Encouraging manufacturing data early this year augurs well for some strengthening in this sector and for growth in Manitoba’s economy, according to the latest Provincial Outlook report released today by RBC Economics. The province will also see some benefit from continuing strong demand for natural resources, which will boost mining activity in the province. Manitoba’s real GDP is expected to accelerate to 3.6 per cent in 2011.

“We expect output in Manitoba’s manufacturing sector to return to positive growth in 2011,” said Craig Wright, senior vice-president and chief economist, RBC. “This is consistent with activity in North America, as it continues to strengthen and enter the expansion phase of the business cycle.”

Due to the persistence of extremely wet soil conditions and flooding along the Red River and the Assiniboine River, Manitoba’s agricultural sector is unlikely to recover all of the lost production in 2010. The forecast now assumes that the province’s agricultural production will reverse only a fraction of last year’s substantial 12.5 per cent drop.

Further increases in construction expenditures – led by spending on the Canadian Museum of Human Rights and the CentrePort transportation hub – will also support economic growth this year, albeit to a lesser degree than in 2009 and 2010.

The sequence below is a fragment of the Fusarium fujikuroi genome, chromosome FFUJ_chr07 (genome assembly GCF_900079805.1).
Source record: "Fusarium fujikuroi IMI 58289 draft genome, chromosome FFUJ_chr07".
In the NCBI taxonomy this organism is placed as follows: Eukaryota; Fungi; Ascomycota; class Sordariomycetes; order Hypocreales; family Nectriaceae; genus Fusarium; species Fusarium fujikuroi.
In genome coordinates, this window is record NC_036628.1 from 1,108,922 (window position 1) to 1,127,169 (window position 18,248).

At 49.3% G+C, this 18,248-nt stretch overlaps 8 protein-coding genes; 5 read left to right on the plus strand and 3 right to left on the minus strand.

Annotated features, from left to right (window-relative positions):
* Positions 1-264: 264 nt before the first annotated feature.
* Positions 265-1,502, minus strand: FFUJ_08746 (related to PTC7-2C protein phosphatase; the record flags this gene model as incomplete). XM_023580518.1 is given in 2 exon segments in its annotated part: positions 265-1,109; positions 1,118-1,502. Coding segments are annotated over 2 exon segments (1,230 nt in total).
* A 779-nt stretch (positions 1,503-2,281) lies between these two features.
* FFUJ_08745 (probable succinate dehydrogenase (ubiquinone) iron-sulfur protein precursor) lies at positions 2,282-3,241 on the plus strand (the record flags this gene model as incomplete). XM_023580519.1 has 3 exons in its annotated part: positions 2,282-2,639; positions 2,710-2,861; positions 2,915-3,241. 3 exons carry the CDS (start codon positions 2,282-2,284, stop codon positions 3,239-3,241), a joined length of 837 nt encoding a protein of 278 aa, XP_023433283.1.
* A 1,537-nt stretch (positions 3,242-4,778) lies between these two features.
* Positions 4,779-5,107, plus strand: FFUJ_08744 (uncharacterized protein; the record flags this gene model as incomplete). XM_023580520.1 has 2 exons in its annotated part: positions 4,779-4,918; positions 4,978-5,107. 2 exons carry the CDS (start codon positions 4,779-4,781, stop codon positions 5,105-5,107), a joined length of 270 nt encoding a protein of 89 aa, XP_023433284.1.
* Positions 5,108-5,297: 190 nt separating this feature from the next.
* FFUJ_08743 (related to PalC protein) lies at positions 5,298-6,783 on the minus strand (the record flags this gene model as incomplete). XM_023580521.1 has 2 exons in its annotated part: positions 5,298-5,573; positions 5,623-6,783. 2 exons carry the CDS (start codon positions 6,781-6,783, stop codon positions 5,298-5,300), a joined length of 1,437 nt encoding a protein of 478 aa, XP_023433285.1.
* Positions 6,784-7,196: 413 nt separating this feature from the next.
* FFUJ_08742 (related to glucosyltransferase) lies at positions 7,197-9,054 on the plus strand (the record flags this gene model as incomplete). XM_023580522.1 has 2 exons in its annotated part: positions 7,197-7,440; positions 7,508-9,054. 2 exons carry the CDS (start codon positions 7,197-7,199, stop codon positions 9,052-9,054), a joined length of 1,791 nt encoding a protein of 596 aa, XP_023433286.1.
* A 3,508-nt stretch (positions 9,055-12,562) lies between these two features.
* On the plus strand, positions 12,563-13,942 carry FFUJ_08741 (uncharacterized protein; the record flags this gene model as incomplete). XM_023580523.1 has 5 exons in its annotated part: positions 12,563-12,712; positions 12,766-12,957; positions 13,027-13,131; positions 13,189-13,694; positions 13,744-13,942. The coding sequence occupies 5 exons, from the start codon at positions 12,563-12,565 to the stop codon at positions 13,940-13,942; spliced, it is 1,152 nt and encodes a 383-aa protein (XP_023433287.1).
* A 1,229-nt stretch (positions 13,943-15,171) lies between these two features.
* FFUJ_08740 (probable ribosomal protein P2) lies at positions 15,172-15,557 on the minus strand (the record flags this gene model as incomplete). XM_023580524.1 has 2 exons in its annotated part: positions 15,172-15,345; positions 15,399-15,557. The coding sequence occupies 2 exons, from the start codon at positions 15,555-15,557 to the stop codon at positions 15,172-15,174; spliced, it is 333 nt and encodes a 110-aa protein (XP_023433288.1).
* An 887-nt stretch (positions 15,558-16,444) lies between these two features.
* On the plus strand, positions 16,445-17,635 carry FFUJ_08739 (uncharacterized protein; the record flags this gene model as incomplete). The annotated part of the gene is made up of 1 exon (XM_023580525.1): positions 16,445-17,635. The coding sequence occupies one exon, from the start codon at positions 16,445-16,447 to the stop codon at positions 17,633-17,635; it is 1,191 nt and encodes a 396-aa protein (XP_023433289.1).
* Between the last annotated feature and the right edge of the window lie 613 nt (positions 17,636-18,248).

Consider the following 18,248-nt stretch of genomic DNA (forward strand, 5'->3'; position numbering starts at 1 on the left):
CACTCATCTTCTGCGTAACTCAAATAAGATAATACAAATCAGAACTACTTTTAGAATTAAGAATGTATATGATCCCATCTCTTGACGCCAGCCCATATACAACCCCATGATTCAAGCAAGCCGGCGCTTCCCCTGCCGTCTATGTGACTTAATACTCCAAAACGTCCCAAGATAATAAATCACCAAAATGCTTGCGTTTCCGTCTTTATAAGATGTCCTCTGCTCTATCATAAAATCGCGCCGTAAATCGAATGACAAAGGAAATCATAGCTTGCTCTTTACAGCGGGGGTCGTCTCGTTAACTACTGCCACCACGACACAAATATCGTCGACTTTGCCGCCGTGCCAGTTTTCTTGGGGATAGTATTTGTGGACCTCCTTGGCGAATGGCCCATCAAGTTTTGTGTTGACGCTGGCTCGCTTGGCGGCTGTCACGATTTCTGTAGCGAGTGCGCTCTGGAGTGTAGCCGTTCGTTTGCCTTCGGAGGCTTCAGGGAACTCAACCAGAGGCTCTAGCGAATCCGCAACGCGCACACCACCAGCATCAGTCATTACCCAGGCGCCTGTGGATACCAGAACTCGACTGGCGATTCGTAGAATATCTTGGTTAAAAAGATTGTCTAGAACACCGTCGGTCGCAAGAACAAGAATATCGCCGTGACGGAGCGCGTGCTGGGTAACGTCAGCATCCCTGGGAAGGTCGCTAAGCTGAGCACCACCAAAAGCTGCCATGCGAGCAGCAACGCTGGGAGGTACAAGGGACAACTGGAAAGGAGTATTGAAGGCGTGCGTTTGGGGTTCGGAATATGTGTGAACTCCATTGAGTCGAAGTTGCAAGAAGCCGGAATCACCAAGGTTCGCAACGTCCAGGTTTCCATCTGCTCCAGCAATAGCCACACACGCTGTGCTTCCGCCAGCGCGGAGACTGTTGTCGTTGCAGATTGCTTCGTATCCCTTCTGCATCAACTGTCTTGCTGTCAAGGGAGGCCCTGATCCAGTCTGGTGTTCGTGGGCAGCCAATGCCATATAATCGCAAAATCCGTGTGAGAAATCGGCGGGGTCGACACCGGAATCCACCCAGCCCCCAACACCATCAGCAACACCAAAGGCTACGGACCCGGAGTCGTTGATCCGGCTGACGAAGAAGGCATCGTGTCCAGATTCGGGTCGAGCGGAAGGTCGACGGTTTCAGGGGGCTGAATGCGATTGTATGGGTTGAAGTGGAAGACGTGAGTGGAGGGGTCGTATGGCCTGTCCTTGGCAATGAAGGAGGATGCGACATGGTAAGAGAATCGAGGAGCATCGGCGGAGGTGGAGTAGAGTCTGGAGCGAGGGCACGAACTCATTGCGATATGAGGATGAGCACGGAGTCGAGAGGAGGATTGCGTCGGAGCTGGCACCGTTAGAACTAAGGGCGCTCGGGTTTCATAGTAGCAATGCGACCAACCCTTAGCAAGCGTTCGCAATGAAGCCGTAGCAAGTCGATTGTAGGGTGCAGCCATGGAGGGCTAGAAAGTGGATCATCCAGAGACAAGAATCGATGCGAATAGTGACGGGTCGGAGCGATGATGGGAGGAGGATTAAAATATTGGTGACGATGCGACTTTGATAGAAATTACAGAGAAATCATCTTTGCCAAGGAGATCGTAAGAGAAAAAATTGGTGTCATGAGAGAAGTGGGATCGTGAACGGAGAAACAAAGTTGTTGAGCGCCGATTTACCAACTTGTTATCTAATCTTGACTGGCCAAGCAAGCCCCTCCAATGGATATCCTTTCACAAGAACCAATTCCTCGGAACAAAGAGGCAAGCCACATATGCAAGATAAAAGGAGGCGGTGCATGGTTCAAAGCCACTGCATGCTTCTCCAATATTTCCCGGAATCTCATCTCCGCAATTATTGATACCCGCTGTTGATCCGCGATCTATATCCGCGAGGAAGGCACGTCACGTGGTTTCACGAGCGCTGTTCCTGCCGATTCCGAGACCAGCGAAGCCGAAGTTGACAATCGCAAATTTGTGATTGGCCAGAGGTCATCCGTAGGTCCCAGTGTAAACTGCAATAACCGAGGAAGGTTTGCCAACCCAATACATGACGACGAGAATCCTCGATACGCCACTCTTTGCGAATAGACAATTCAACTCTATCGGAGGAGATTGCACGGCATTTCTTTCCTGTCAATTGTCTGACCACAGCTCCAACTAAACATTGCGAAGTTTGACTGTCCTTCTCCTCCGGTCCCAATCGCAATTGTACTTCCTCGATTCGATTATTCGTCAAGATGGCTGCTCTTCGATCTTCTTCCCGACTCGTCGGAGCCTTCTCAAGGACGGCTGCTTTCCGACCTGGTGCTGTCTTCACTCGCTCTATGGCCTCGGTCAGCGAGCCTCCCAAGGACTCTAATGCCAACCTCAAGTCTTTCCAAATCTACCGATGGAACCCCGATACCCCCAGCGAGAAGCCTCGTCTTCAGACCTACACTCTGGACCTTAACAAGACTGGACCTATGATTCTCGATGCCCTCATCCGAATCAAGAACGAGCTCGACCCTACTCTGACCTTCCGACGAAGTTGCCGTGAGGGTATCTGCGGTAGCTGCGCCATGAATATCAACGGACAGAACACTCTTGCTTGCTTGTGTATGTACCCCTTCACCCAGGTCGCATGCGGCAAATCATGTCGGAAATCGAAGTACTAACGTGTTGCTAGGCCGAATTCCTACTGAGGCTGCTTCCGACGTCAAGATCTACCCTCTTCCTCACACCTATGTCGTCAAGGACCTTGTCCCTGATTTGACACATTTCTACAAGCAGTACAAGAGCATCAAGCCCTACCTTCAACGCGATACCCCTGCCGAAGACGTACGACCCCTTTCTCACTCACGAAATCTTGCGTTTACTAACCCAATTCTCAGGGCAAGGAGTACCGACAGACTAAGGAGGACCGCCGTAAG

“Manitoba’s manufacturing output is expected to continue to grow in 2012 and an assumed return to normal weather conditions will give an additional boost to agricultural output next year,” added Wright. “All things considered, we forecast Manitoba’s real GDP growth to be sustained at a robust 3.4 per cent pace in 2012.”

The RBC Economics Provincial Outlook assesses the provinces according to economic growth, employment growth, unemployment rates, retail sales, housing starts and consumer price indices.

The full report and provincial details are available online as of 8 a.m. ET today at www.rbc.com/economics/market/pdf/provfcst.pdf.

For further information:

Craig Wright, RBC Economics Research, (416) 974-7457
Paul Ferley, RBC Economics Research, (416) 974-7231
Elyse Lalonde, RBC Media Relations, (416) 974-8810